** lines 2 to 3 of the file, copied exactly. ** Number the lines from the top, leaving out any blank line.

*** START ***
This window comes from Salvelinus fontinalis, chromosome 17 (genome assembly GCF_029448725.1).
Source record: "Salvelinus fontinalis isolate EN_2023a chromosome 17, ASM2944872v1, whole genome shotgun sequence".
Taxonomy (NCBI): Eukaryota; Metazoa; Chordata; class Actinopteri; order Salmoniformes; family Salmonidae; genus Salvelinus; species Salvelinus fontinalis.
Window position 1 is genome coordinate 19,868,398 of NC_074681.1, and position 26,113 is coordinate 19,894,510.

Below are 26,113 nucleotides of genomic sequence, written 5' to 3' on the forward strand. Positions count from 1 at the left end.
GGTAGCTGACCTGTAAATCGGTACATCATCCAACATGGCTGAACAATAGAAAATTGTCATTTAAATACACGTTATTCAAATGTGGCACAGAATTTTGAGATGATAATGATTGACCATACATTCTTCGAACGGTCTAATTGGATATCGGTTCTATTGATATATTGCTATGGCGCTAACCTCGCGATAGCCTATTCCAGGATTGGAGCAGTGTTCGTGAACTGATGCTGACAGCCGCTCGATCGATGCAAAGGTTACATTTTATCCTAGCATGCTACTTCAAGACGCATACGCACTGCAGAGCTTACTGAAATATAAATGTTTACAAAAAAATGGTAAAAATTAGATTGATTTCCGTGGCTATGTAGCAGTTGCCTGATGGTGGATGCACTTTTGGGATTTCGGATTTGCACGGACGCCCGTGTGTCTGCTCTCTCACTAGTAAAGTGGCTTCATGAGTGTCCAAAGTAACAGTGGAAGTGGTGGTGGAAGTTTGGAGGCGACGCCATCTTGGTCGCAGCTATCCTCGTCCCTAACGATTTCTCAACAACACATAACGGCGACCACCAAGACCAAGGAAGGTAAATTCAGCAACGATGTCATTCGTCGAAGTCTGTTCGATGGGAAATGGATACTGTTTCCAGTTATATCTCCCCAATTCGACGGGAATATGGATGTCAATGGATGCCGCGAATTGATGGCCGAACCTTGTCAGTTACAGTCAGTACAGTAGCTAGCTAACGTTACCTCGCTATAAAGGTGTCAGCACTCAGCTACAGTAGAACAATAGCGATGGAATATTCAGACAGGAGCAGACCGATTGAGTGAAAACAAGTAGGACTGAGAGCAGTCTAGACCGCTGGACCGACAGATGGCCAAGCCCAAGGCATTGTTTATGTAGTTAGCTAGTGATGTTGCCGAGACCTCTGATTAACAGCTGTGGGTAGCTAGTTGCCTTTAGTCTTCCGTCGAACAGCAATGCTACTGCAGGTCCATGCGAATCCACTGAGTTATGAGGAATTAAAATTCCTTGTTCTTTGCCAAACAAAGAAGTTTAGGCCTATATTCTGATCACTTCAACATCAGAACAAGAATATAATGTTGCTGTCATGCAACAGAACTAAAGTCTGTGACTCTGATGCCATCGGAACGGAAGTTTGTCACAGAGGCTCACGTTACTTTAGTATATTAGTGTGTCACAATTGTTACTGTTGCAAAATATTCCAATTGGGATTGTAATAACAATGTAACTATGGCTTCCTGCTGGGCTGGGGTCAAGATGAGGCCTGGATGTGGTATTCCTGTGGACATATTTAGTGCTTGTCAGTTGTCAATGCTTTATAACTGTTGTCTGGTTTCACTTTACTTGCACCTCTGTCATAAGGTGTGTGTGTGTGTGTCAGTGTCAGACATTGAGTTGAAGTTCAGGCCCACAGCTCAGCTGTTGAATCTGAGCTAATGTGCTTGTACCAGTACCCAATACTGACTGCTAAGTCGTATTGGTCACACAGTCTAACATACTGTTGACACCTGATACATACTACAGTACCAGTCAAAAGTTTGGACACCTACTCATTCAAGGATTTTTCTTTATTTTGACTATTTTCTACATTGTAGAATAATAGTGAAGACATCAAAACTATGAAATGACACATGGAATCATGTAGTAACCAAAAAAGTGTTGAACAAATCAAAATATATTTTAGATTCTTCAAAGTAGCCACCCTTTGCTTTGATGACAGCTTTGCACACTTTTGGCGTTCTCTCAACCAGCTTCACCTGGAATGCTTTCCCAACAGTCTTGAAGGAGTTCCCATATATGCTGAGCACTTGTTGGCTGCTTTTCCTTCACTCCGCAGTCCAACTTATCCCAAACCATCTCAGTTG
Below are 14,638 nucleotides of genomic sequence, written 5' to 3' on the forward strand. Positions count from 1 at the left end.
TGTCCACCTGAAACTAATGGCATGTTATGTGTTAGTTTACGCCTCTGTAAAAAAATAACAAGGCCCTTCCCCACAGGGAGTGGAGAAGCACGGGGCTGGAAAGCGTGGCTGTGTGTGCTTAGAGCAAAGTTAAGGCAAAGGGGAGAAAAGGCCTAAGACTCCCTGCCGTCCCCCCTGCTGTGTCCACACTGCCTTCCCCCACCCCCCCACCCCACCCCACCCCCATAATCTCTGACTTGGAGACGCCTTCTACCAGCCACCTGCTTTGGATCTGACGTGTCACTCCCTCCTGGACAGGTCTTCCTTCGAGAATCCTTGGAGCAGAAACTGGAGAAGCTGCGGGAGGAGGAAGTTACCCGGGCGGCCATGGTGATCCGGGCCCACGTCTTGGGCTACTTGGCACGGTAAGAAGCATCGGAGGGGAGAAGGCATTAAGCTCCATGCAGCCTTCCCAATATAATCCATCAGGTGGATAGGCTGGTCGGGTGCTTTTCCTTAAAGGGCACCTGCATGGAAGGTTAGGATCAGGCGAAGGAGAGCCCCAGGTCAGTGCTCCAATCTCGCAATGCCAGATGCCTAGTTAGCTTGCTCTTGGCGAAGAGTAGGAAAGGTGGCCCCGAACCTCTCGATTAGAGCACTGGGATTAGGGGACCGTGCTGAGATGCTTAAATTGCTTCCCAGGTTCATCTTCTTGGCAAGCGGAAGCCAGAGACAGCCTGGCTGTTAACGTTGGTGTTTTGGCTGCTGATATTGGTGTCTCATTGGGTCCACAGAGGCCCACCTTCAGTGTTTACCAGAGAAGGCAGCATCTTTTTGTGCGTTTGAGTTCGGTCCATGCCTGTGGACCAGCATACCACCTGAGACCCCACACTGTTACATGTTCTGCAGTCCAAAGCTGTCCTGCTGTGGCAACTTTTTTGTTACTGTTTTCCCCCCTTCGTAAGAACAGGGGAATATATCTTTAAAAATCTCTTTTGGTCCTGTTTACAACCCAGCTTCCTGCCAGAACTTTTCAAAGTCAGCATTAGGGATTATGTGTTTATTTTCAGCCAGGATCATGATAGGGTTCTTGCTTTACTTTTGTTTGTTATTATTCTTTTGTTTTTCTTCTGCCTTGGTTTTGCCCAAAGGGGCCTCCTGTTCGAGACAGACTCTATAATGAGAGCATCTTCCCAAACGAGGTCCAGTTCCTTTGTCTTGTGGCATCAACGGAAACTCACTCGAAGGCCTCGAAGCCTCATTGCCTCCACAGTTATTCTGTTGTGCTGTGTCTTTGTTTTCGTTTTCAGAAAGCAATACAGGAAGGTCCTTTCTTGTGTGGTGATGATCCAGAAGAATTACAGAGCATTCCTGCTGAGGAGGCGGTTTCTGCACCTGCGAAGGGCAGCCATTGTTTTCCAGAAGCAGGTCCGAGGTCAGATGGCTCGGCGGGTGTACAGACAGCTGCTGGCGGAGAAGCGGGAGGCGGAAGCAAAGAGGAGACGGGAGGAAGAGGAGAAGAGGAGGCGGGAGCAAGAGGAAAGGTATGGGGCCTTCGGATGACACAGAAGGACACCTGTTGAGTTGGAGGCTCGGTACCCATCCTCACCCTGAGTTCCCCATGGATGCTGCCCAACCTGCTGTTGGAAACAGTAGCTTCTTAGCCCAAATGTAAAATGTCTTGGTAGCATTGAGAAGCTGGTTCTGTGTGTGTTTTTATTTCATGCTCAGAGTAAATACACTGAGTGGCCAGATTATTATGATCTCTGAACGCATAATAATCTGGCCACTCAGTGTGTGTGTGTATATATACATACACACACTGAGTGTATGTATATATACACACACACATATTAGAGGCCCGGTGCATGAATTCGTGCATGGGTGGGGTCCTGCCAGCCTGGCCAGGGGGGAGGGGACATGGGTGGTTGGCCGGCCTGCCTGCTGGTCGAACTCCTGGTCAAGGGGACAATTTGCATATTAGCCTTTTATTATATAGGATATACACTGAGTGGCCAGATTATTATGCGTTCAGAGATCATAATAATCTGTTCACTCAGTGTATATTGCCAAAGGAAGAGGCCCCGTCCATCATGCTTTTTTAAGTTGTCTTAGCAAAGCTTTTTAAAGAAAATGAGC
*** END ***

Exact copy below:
Source record: "Salvelinus fontinalis isolate EN_2023a chromosome 17, ASM2944872v1, whole genome shotgun sequence".
Taxonomy (NCBI): Eukaryota; Metazoa; Chordata; class Actinopteri; order Salmoniformes; family Salmonidae; genus Salvelinus; species Salvelinus fontinalis.